Overall mortality with endovascular Abdominal Aortic Aneurysm Repair higher compared to Open surgery
Overall mortality after elective abdominal aortic aneurysm repair was higher with endovascular repair than open repair despite reduced 30-day mortality and perioperative morbidity after endovascular repair, as suggested by the latest study published in JAMA Network Open.Additionally, the study found that endovascular repair was associated with significantly higher long-term rupture...
Overall mortality after elective abdominal aortic aneurysm repair was higher with endovascular repair than open repair despite reduced 30-day mortality and perioperative morbidity after endovascular repair, as suggested by the latest study published in JAMA Network Open.
Additionally, the study found that endovascular repair was associated with significantly higher long-term rupture and reintervention rates.
The use of endovascular repair of abdominal aortic aneurysms (EVAR) has dramatically increased since its first inception in 1991, accounting for an estimated 74% to 76% of intact abdominal aortic aneurysms (AAA) repairs.
The Dutch Randomized Endovascular Aneurysm Management (DREAM), EVAR-1, and Open Versus Endovascular Repair (OVER) multicenter randomized clinical trials all demonstrated decreased perioperative mortality and morbidity with the endovascular approach compared with open aneurysm repair (OAR), which was further confirmed in retrospective studies.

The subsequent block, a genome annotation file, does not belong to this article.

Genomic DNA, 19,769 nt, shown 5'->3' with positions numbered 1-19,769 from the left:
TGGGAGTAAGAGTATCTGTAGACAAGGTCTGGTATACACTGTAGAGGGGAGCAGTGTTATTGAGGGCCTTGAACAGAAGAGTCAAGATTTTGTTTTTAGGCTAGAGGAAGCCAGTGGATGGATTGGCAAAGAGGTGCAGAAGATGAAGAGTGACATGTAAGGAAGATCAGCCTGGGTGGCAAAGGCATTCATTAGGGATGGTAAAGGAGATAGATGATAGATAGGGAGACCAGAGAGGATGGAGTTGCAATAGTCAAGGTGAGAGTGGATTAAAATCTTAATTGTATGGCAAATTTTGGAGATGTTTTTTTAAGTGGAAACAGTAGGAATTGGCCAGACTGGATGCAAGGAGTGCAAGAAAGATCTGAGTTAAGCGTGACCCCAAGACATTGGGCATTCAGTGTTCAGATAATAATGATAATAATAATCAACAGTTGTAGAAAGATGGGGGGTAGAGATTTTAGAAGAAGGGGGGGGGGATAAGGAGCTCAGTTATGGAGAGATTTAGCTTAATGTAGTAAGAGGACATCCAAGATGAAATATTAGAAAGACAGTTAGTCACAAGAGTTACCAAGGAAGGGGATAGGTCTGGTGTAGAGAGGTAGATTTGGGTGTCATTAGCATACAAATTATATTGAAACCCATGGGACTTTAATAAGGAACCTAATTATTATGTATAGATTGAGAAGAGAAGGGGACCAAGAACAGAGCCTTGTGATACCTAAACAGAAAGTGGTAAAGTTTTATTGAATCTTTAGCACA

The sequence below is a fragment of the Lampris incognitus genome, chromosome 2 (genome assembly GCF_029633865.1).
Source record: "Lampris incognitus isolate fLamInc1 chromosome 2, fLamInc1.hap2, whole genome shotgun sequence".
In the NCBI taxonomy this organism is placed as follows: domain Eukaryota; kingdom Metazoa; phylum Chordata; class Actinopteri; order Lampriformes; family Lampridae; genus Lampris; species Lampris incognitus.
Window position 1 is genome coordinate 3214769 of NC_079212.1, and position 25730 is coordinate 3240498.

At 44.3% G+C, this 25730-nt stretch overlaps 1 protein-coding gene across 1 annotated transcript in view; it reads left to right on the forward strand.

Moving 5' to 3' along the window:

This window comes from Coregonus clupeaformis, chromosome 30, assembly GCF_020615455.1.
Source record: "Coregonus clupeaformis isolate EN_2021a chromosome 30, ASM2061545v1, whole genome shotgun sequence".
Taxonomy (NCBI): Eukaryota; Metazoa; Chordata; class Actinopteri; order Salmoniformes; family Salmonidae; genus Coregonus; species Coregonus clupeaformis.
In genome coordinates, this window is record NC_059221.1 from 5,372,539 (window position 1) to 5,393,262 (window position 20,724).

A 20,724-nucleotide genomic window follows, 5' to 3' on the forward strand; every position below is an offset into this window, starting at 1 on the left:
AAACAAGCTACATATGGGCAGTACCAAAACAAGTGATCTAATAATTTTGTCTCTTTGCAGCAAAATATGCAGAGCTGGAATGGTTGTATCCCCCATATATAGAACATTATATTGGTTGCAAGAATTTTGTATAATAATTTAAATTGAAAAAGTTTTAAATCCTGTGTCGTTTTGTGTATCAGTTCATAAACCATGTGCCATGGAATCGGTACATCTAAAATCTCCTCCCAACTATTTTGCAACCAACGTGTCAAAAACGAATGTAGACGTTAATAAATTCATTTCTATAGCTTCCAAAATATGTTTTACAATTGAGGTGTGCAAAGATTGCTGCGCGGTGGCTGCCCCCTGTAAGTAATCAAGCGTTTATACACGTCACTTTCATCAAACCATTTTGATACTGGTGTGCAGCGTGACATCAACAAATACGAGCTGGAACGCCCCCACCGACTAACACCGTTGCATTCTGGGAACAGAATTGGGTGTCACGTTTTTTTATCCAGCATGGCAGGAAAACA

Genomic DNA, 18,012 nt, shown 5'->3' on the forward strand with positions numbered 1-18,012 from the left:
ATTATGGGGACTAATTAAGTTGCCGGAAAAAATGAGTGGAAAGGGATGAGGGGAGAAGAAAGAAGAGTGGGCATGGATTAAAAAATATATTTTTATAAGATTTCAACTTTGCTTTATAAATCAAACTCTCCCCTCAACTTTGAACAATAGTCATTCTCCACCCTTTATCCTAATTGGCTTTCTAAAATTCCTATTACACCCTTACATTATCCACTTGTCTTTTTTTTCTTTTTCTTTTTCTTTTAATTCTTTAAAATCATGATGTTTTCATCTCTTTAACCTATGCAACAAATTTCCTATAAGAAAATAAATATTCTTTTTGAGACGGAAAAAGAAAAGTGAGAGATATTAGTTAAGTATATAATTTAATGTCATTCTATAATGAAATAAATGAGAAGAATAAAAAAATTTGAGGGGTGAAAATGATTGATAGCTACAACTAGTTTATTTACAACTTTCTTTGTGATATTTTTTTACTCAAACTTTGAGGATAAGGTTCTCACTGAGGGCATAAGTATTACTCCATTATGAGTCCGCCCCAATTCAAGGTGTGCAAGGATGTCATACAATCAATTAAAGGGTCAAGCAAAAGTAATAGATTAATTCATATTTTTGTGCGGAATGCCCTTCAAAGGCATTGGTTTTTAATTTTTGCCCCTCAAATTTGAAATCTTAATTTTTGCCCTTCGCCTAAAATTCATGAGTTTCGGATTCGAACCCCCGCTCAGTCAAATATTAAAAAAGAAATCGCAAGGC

The study conducted by researchers at UCSD tried to compare long-term outcomes of endovascular vs open repair of abdominal aortic aneurysm.
This multicenter retrospective cohort study used de-identified data with a 6-year follow-up from the Medicare-matched Vascular Quality Initiative Vascular Implant Surveillance and Interventional Outcomes Network database.
Patients undergoing first-time elective endovascular or open abdominal aortic aneurysm repair from 2003 to 2018 were propensity score-matched.
Patients with ruptured abdominal aortic aneurysm, concomitant procedures, or prior history of abdominal aortic aneurysm repair, were excluded.
Data were analyzed from January 1, 2003, to December 31, 2018.
The primary long-term outcome of interest was 6-year all-cause mortality, rupture, and reintervention.
Secondary outcomes included 30-day mortality and perioperative complications.
Among a total of 32 760 patients who underwent surgical abdominal aortic aneurysm repair, 28 281 patients underwent endovascular repair and 4479 patients underwent open repair.
The researchers found that open repair was associated with significantly lower 6-year mortality compared with endovascular repair with increases in mortality starting from 1 to 2 years and 2 to 6 years.
1. Open repair, compared with endovascular repair, also was associated with significantly lower rates of 6-year rupture and reintervention.
2. Open repair was associated with significantly higher odds of 30-day mortality and complications.
"These findings emphasize the importance of careful patient selection and long-term follow-up surveillance for patients who undergo endovascular repair," noted the researchers.
For the full article: https://jamanetwork.com/journals/jamanetworkopen/fullarticle/2792290
B.Sc Life Sciences, M.Sc Biotechnology, B.Ed
Isra Zaman is a Life Science graduate from Daulat Ram College, Delhi University, and a postgraduate in Biotechnology from Amity University. She has a flair for writing, and her roles at Medicaldialogues include that of a Sr. content writer and a medical correspondent. Her news pieces cover recent discoveries and updates from the health and medicine sector. She can be reached at firstname.lastname@example.org.